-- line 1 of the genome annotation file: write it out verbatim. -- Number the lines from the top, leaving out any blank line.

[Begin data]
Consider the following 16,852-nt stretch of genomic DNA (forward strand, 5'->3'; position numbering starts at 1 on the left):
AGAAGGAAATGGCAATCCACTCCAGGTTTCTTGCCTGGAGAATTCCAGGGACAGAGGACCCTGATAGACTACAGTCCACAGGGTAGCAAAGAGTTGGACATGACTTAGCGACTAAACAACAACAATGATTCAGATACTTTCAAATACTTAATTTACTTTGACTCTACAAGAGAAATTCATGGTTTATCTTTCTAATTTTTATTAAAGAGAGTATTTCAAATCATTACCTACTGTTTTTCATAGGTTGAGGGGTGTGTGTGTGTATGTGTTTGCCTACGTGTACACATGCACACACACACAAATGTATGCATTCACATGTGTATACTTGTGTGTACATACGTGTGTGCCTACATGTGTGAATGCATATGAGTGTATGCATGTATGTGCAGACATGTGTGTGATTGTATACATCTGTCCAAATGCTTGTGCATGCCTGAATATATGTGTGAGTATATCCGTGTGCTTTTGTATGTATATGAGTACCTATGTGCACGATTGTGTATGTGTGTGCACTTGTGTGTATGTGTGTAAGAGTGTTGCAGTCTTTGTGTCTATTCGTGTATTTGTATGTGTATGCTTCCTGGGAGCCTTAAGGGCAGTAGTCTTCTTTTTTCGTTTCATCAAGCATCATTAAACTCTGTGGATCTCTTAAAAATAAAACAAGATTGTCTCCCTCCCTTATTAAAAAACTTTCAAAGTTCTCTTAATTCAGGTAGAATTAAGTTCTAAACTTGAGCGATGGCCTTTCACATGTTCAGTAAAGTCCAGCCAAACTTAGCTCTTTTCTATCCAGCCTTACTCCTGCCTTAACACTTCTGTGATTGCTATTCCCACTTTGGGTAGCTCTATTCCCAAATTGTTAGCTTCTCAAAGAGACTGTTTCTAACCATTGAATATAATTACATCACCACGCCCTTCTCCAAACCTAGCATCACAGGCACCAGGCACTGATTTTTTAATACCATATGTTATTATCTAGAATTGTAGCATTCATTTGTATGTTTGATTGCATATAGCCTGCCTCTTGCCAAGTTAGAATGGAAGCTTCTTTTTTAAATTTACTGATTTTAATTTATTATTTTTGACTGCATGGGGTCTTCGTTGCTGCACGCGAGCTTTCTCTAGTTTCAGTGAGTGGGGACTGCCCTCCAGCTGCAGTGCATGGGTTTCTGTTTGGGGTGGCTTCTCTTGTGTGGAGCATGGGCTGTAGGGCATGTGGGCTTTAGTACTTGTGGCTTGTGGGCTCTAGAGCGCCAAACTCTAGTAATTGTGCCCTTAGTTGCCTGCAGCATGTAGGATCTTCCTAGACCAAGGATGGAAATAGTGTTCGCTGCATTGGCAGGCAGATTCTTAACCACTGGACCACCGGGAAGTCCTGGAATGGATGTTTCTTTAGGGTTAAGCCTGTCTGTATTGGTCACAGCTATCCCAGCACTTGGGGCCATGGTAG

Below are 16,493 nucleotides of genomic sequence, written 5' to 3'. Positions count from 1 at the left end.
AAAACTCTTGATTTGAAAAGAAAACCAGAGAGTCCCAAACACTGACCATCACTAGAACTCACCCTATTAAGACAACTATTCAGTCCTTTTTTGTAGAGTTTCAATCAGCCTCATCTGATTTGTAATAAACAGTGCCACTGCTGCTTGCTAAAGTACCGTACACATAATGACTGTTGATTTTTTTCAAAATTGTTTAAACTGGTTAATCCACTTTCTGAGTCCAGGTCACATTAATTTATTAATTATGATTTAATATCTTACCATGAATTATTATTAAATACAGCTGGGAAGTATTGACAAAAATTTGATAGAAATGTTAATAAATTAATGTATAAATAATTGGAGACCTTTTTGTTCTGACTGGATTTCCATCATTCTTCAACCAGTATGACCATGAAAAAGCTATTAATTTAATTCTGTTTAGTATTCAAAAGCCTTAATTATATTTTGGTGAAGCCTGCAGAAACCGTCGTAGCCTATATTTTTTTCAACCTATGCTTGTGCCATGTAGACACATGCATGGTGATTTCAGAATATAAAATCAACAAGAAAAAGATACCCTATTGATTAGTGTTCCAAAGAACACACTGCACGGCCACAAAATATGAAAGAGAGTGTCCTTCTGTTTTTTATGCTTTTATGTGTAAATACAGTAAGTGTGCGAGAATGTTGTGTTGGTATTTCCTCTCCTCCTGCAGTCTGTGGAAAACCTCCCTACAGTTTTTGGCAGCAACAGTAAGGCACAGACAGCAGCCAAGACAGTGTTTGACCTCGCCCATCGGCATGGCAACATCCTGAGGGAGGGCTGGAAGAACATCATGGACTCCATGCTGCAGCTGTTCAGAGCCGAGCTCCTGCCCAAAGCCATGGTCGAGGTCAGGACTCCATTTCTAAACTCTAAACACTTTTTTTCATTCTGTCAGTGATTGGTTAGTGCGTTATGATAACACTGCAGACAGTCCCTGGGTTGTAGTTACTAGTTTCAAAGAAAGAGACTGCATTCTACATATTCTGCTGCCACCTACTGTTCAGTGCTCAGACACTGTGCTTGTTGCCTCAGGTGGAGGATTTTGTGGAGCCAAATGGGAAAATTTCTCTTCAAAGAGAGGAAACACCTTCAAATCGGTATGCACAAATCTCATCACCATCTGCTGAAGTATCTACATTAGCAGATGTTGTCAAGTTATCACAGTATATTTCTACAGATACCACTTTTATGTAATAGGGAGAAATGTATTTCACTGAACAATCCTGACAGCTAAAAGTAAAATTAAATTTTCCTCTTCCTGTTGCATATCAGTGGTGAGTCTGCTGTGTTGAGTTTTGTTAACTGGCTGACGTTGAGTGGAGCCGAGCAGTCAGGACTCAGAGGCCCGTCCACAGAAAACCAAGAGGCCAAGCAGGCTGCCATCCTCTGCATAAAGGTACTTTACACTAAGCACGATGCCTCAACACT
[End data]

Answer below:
Consider the following 16,852-nt stretch of genomic DNA (forward strand, 5'->3'; position numbering starts at 1 on the left):